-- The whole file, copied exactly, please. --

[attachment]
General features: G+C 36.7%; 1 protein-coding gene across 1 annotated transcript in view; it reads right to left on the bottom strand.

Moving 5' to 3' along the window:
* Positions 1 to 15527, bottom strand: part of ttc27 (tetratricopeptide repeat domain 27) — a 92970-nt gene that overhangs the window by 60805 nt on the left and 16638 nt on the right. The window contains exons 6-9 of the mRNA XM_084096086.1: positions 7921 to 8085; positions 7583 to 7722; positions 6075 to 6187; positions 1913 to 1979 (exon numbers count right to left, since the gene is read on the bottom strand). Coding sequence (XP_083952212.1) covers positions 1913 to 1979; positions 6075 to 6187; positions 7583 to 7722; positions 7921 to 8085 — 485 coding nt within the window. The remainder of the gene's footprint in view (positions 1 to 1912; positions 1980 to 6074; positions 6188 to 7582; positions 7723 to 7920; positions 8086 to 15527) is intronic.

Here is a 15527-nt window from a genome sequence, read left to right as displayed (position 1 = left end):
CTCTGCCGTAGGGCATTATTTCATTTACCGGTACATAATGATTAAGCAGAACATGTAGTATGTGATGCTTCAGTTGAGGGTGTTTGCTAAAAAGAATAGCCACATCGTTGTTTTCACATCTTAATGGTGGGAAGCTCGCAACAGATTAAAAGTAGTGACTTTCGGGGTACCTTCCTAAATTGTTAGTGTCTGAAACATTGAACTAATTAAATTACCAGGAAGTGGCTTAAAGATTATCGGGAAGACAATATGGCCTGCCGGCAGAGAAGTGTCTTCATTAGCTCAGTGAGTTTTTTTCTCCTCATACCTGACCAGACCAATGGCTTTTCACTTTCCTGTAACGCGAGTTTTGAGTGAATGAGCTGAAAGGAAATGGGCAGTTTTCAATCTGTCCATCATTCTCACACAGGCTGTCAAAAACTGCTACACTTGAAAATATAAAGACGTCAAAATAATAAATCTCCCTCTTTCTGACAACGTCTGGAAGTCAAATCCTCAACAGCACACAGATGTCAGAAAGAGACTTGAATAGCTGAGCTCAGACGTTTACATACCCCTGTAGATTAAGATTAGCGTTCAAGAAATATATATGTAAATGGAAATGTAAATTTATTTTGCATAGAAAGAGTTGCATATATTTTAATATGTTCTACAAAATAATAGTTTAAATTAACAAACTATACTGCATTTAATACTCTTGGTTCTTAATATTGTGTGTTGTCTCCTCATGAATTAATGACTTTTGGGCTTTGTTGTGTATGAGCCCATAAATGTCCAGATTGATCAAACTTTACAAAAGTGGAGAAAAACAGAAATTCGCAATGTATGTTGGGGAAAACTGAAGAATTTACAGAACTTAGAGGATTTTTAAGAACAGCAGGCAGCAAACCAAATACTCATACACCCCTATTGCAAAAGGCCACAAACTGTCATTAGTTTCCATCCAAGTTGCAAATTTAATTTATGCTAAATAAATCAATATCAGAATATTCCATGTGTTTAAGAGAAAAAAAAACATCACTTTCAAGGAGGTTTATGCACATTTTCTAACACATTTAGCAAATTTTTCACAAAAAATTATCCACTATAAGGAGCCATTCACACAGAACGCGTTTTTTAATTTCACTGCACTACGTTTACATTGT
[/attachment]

General features: G+C 36.7%; 1 protein-coding gene across 1 annotated transcript in view; it reads right to left on the bottom strand.

Moving 5' to 3' along the window:
* Positions 1 to 15527, bottom strand: part of ttc27 (tetratricopeptide repeat domain 27) — a 92970-nt gene that overhangs the window by 60805 nt on the left and 16638 nt on the right. The window contains exons 6-9 of the mRNA XM_084096086.1: positions 7921 to 8085; positions 7583 to 7722; positions 6075 to 6187; positions 1913 to 1979 (exon numbers count right to left, since the gene is read on the bottom strand). Coding sequence (XP_083952212.1) covers positions 1913 to 1979; positions 6075 to 6187; positions 7583 to 7722; positions 7921 to 8085 — 485 coding nt within the window. The remainder of the gene's footprint in view (positions 1 to 1912; positions 1980 to 6074; positions 6188 to 7582; positions 7723 to 7920; positions 8086 to 15527) is intronic.

Here is a 15527-nt window from a genome sequence, read left to right as displayed (position 1 = left end):
CTCTGCCGTAGGGCATTATTTCATTTACCGGTACATAATGATTAAGCAGAACATGTAGTATGTGATGCTTCAGTTGAGGGTGTTTGCTAAAAAGAATAGCCACATCGTTGTTTTCACATCTTAATGGTGGGAAGCTCGCAACAGATTAAAAGTAGTGACTTTCGGGGTACCTTCCTAAATTGTTAGTGTCTGAAACATTGAACTAATTAAATTACCAGGAAGTGGCTTAAAGATTATCGGGAAGACAATATGGCCTGCCGGCAGAGAAGTGTCTTCATTAGCTCAGTGAGTTTTTTTCTCCTCATACCTGACCAGACCAATGGCTTTTCACTTTCCTGTAACGCGAGTTTTGAGTGAATGAGCTGAAAGGAAATGGGCAGTTTTCAATCTGTCCATCATTCTCACACAGGCTGTCAAAAACTGCTACACTTGAAAATATAAAGACGTCAAAATAATAAATCTCCCTCTTTCTGACAACGTCTGGAAGTCAAATCCTCAACAGCACACAGATGTCAGAAAGAGACTTGAATAGCTGAGCTCAGACGTTTACATACCCCTGTAGATTAAGATTAGCGTTCAAGAAATATATATGTAAATGGAAATGTAAATTTATTTTGCATAGAAAGAGTTGCATATATTTTAATATGTTCTACAAAATAATAGTTTAAATTAACAAACTATACTGCATTTAATACTCTTGGTTCTTAATATTGTGTGTTGTCTCCTCATGAATTAATGACTTTTGGGCTTTGTTGTGTATGAGCCCATAAATGTCCAGATTGATCAAACTTTACAAAAGTGGAGAAAAACAGAAATTCGCAATGTATGTTGGGGAAAACTGAAGAATTTACAGAACTTAGAGGATTTTTAAGAACAGCAGGCAGCAAACCAAATACTCATACACCCCTATTGCAAAAGGCCACAAACTGTCATTAGTTTCCATCCAAGTTGCAAATTTAATTTATGCTAAATAAATCAATATCAGAATATTCCATGTGTTTAAGAGAAAAAAAAACATCACTTTCAAGGAGGTTTATGCACATTTTCTAACACATTTAGCAAATTTTTCACAAAAAATTATCCACTATAAGGAGCCATTCACACAGAACGCGTTTTTTAATTTCACTGCACTACGTTTACATTGT